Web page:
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A Stock Buffett and Woodford Agree On
05/25/2012 10:45 am EST
It’s one thing when an investment master takes a position in a stock and it’s entirely another when two investment masters take a liking to the same stock notes the staff at Motley Fool UK.
City of London super-investor Neil Woodford has sold all his shares in Tesco this year, while US investing legend Warren Buffett has been a buyer. Woodford and Buffett may disagree about Tesco, but a company they share a passion for is French pharmaceutical giant Sanofi (SNY).
Why have these two great investors, who invest very selectively outside their own backyards—and who have a whole kaleidoscope of shares to choose from in the world beyond—ended up landing on the same drugmaker in the heart of the Eurozone?
The Sanofi Fan Club
Buffett’s Berkshire Hathaway (BRK-B) first bought shares in Sanofi in 2006, and increased its holding each year between 2007 and 2010. According to a letter of January 2011: "Berkshire believes that Sanofi…possesses a significant economic franchise and potential for continued growth in earnings and earnings per share."
Woodford joined the fan club in 2011, paying about â‚¬54 a share for his new Sanofi holding, according to Maynard Paton—a price at which the shares can still be bought today.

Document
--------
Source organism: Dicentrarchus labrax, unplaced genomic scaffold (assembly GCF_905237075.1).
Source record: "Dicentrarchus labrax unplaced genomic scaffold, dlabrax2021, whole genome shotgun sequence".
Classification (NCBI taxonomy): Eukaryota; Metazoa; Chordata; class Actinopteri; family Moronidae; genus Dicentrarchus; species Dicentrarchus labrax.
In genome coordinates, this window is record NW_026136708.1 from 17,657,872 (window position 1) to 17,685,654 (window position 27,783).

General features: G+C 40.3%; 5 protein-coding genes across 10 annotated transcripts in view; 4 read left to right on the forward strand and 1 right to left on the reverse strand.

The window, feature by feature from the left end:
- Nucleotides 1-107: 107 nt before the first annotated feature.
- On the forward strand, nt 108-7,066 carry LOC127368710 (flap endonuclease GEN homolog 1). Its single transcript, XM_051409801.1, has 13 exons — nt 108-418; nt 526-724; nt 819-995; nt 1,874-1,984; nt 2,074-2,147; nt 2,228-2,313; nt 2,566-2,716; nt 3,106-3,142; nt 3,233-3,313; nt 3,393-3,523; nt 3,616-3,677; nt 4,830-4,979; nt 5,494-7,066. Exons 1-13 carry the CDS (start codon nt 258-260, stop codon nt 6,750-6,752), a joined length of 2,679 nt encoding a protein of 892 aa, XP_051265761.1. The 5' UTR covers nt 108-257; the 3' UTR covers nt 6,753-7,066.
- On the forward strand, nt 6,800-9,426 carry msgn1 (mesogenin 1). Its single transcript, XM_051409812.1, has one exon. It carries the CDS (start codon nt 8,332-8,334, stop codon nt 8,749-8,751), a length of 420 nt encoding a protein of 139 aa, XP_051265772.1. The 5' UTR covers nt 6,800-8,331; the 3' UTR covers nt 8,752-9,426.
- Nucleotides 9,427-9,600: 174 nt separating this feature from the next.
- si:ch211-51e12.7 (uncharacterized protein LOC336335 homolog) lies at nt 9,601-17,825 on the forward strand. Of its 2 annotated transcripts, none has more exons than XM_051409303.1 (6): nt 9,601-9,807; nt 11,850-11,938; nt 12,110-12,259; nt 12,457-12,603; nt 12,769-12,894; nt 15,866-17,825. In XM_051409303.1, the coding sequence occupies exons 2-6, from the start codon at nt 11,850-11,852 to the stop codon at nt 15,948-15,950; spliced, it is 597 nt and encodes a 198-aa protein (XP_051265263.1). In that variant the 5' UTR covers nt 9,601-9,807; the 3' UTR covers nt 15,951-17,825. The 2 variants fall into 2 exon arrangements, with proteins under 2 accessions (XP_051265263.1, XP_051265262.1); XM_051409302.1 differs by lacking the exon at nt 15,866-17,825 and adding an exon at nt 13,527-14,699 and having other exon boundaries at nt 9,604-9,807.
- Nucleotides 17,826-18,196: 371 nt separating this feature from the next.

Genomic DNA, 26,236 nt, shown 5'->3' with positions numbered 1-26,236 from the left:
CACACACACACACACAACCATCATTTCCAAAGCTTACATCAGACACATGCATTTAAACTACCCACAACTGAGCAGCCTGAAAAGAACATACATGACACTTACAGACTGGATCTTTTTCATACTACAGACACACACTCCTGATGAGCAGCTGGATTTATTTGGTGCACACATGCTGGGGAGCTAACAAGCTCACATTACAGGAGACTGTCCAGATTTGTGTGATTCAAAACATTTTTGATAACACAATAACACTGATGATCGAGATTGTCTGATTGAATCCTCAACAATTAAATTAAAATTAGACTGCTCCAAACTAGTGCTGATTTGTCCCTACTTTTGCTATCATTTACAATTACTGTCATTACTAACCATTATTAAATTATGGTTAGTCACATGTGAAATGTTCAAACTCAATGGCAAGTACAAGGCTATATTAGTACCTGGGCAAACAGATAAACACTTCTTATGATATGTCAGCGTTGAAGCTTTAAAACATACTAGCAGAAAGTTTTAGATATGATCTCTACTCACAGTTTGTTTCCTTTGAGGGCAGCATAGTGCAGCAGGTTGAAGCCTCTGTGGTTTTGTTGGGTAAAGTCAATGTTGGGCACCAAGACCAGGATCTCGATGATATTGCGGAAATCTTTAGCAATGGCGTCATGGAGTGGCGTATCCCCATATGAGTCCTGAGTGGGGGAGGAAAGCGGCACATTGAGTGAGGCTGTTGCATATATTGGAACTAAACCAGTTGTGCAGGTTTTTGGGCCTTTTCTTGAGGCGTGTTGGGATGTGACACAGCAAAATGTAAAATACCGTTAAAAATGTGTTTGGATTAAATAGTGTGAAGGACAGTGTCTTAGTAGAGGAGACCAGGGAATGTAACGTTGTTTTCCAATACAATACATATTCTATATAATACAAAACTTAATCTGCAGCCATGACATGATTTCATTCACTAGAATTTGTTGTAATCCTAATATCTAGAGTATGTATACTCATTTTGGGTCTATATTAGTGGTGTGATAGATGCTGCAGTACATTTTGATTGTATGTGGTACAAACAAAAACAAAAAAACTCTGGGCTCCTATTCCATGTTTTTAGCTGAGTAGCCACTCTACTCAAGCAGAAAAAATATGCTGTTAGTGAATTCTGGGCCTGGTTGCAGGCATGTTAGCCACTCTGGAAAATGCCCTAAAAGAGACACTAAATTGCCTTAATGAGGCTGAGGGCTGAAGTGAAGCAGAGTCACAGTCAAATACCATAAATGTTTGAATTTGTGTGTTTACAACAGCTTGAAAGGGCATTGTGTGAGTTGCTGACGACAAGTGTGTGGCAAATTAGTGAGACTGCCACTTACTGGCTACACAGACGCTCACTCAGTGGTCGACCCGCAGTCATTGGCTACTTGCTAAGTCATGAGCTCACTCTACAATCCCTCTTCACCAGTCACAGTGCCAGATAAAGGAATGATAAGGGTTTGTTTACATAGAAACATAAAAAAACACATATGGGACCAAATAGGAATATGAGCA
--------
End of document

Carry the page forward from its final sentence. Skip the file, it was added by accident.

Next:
Like all big pharma groups, Sanofi is currently dealing with patent expirations on some of its blockbuster drugs. In fact, 2012 is set to be a trough year, as generic competition to blood-thinner Plavix and hypertension drug Avapro in the US is expected to make a 12% to 15% dent in Sanofi’s global profit.
Again, like other big pharma groups, Sanofi has been preparing for the future by overhauling its core drug operation and diversifying into areas where products are less vulnerable to patent expiry, such as consumer health care.
You might ask: "Isn’t this what GlaxoSmithKline (GSK) and everyone else is doing?" And: "Why does Buffett see a ’significant economic franchise’ in Sanofi?"
Part of the answer is that Buffett and Woodford actually do hold GSK (and several other pharma groups between them), but that Sanofi has one big standout quality: it is the leader in emerging markets. Sanofi’s 31% of sales from emerging markets is streets ahead of other big drugmakers, including the US majors, and the UK’s GSK and AstraZeneca (AZN), where emerging-market sales are running at 19%.
Trading for just over nine times forecast 2012 earnings and with a forward dividend yield of 5%, it’s not hard to see why Neil Woodford, despite already having big stakes in GSK and AstraZeneca, was tempted to pump more money into the drug sector by investing in Sanofi.
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